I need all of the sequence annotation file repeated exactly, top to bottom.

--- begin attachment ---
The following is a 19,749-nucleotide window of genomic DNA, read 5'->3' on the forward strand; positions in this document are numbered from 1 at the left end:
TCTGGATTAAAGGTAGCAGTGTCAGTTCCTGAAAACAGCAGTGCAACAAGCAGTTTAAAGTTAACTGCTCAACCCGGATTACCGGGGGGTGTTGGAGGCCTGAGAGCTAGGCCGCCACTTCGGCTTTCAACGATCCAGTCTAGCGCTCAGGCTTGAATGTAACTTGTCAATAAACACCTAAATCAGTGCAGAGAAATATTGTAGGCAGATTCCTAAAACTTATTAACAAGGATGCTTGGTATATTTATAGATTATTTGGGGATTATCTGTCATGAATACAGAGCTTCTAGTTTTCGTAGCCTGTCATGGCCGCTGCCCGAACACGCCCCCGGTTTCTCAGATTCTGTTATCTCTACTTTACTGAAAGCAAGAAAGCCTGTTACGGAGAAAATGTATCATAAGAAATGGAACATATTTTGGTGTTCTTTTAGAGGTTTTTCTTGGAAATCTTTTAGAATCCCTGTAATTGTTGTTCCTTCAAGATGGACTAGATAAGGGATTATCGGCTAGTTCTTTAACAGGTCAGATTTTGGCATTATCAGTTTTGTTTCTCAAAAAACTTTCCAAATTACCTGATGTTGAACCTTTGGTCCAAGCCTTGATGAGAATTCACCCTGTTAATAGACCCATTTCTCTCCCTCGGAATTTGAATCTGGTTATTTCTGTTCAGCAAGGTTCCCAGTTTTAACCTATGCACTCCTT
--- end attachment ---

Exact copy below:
The following is a 19,749-nucleotide window of genomic DNA, read 5'->3' on the forward strand; positions in this document are numbered from 1 at the left end:
TCTGGATTAAAGGTAGCAGTGTCAGTTCCTGAAAACAGCAGTGCAACAAGCAGTTTAAAGTTAACTGCTCAACCCGGATTACCGGGGGGTGTTGGAGGCCTGAGAGCTAGGCCGCCACTTCGGCTTTCAACGATCCAGTCTAGCGCTCAGGCTTGAATGTAACTTGTCAATAAACACCTAAATCAGTGCAGAGAAATATTGTAGGCAGATTCCTAAAACTTATTAACAAGGATGCTTGGTATATTTATAGATTATTTGGGGATTATCTGTCATGAATACAGAGCTTCTAGTTTTCGTAGCCTGTCATGGCCGCTGCCCGAACACGCCCCCGGTTTCTCAGATTCTGTTATCTCTACTTTACTGAAAGCAAGAAAGCCTGTTACGGAGAAAATGTATCATAAGAAATGGAACATATTTTGGTGTTCTTTTAGAGGTTTTTCTTGGAAATCTTTTAGAATCCCTGTAATTGTTGTTCCTTCAAGATGGACTAGATAAGGGATTATCGGCTAGTTCTTTAACAGGTCAGATTTTGGCATTATCAGTTTTGTTTCTCAAAAAACTTTCCAAATTACCTGATGTTGAACCTTTGGTCCAAGCCTTGATGAGAATTCACCCTGTTAATAGACCCATTTCTCTCCCTCGGAATTTGAATCTGGTTATTTCTGTTCAGCAAGGTTCCCAGTTTTAACCTATGCACTCCTT